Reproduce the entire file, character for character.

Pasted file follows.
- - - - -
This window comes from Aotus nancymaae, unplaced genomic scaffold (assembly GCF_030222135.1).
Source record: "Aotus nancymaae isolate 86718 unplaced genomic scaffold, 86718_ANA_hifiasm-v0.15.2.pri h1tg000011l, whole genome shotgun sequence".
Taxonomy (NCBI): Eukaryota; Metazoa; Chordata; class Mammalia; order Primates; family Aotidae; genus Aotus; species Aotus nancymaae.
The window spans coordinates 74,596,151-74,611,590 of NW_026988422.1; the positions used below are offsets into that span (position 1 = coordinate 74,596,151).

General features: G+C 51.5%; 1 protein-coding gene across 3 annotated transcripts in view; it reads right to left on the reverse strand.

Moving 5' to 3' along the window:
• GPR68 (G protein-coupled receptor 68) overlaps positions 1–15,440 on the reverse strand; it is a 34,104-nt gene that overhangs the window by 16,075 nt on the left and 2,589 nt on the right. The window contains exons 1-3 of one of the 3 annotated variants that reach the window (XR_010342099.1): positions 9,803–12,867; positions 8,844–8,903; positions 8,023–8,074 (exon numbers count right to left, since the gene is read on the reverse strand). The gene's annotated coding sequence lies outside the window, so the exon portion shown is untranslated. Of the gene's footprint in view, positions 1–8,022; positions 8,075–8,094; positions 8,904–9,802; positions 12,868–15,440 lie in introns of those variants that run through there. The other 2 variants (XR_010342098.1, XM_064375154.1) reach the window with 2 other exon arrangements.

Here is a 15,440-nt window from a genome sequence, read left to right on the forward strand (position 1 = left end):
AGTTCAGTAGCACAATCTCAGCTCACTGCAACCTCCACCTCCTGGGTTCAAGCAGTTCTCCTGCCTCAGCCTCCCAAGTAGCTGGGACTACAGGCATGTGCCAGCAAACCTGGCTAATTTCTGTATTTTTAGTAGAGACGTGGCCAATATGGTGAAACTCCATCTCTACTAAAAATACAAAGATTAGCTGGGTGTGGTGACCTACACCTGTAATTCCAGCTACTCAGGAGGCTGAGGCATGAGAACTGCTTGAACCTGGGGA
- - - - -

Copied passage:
This window comes from Aotus nancymaae, unplaced genomic scaffold (assembly GCF_030222135.1).
Source record: "Aotus nancymaae isolate 86718 unplaced genomic scaffold, 86718_ANA_hifiasm-v0.15.2.pri h1tg000011l, whole genome shotgun sequence".
Taxonomy (NCBI): Eukaryota; Metazoa; Chordata; class Mammalia; order Primates; family Aotidae; genus Aotus; species Aotus nancymaae.
The window spans coordinates 74,596,151-74,611,590 of NW_026988422.1; the positions used below are offsets into that span (position 1 = coordinate 74,596,151).

General features: G+C 51.5%; 1 protein-coding gene across 3 annotated transcripts in view; it reads right to left on the reverse strand.

Moving 5' to 3' along the window:
• GPR68 (G protein-coupled receptor 68) overlaps positions 1–15,440 on the reverse strand; it is a 34,104-nt gene that overhangs the window by 16,075 nt on the left and 2,589 nt on the right. The window contains exons 1-3 of one of the 3 annotated variants that reach the window (XR_010342099.1): positions 9,803–12,867; positions 8,844–8,903; positions 8,023–8,074 (exon numbers count right to left, since the gene is read on the reverse strand). The gene's annotated coding sequence lies outside the window, so the exon portion shown is untranslated. Of the gene's footprint in view, positions 1–8,022; positions 8,075–8,094; positions 8,904–9,802; positions 12,868–15,440 lie in introns of those variants that run through there. The other 2 variants (XR_010342098.1, XM_064375154.1) reach the window with 2 other exon arrangements.

Here is a 15,440-nt window from a genome sequence, read left to right on the forward strand (position 1 = left end):
AGTTCAGTAGCACAATCTCAGCTCACTGCAACCTCCACCTCCTGGGTTCAAGCAGTTCTCCTGCCTCAGCCTCCCAAGTAGCTGGGACTACAGGCATGTGCCAGCAAACCTGGCTAATTTCTGTATTTTTAGTAGAGACGTGGCCAATATGGTGAAACTCCATCTCTACTAAAAATACAAAGATTAGCTGGGTGTGGTGACCTACACCTGTAATTCCAGCTACTCAGGAGGCTGAGGCATGAGAACTGCTTGAACCTGGGGA